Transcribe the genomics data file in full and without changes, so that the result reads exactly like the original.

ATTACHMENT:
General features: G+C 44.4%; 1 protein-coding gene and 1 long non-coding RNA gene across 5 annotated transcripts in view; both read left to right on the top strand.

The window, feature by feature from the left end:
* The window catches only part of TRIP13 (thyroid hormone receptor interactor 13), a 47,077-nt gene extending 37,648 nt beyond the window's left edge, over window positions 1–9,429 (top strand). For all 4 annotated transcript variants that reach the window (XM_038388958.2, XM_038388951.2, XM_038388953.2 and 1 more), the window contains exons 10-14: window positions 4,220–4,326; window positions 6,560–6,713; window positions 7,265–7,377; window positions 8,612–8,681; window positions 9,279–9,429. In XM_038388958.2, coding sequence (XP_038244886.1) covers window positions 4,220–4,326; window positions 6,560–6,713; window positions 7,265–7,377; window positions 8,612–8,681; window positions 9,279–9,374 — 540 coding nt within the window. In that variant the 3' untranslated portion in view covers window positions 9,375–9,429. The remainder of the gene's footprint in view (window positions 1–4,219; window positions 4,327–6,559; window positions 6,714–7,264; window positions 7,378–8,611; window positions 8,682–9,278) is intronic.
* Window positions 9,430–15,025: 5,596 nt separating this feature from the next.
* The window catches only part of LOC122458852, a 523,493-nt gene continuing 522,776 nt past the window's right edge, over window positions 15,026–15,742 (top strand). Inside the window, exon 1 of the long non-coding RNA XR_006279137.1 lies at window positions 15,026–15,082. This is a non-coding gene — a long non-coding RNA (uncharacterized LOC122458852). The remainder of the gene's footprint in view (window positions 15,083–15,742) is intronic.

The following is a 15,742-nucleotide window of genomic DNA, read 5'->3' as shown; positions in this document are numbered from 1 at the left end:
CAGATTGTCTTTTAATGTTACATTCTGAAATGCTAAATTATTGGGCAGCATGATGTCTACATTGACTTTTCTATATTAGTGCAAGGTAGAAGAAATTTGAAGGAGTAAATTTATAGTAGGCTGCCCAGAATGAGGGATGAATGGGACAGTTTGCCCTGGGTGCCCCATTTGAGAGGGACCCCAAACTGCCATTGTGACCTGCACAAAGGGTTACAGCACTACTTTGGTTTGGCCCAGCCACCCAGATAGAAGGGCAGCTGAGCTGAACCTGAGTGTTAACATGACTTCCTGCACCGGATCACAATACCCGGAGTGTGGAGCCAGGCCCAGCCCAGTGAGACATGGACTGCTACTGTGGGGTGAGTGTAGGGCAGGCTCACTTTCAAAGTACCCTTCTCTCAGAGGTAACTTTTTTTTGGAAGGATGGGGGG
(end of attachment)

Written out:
General features: G+C 44.4%; 1 protein-coding gene and 1 long non-coding RNA gene across 5 annotated transcripts in view; both read left to right on the top strand.

The window, feature by feature from the left end:
* The window catches only part of TRIP13 (thyroid hormone receptor interactor 13), a 47,077-nt gene extending 37,648 nt beyond the window's left edge, over window positions 1–9,429 (top strand). For all 4 annotated transcript variants that reach the window (XM_038388958.2, XM_038388951.2, XM_038388953.2 and 1 more), the window contains exons 10-14: window positions 4,220–4,326; window positions 6,560–6,713; window positions 7,265–7,377; window positions 8,612–8,681; window positions 9,279–9,429. In XM_038388958.2, coding sequence (XP_038244886.1) covers window positions 4,220–4,326; window positions 6,560–6,713; window positions 7,265–7,377; window positions 8,612–8,681; window positions 9,279–9,374 — 540 coding nt within the window. In that variant the 3' untranslated portion in view covers window positions 9,375–9,429. The remainder of the gene's footprint in view (window positions 1–4,219; window positions 4,327–6,559; window positions 6,714–7,264; window positions 7,378–8,611; window positions 8,682–9,278) is intronic.
* Window positions 9,430–15,025: 5,596 nt separating this feature from the next.
* The window catches only part of LOC122458852, a 523,493-nt gene continuing 522,776 nt past the window's right edge, over window positions 15,026–15,742 (top strand). Inside the window, exon 1 of the long non-coding RNA XR_006279137.1 lies at window positions 15,026–15,082. This is a non-coding gene — a long non-coding RNA (uncharacterized LOC122458852). The remainder of the gene's footprint in view (window positions 15,083–15,742) is intronic.

The following is a 15,742-nucleotide window of genomic DNA, read 5'->3' as shown; positions in this document are numbered from 1 at the left end:
CAGATTGTCTTTTAATGTTACATTCTGAAATGCTAAATTATTGGGCAGCATGATGTCTACATTGACTTTTCTATATTAGTGCAAGGTAGAAGAAATTTGAAGGAGTAAATTTATAGTAGGCTGCCCAGAATGAGGGATGAATGGGACAGTTTGCCCTGGGTGCCCCATTTGAGAGGGACCCCAAACTGCCATTGTGACCTGCACAAAGGGTTACAGCACTACTTTGGTTTGGCCCAGCCACCCAGATAGAAGGGCAGCTGAGCTGAACCTGAGTGTTAACATGACTTCCTGCACCGGATCACAATACCCGGAGTGTGGAGCCAGGCCCAGCCCAGTGAGACATGGACTGCTACTGTGGGGTGAGTGTAGGGCAGGCTCACTTTCAAAGTACCCTTCTCTCAGAGGTAACTTTTTTTTGGAAGGATGGGGGG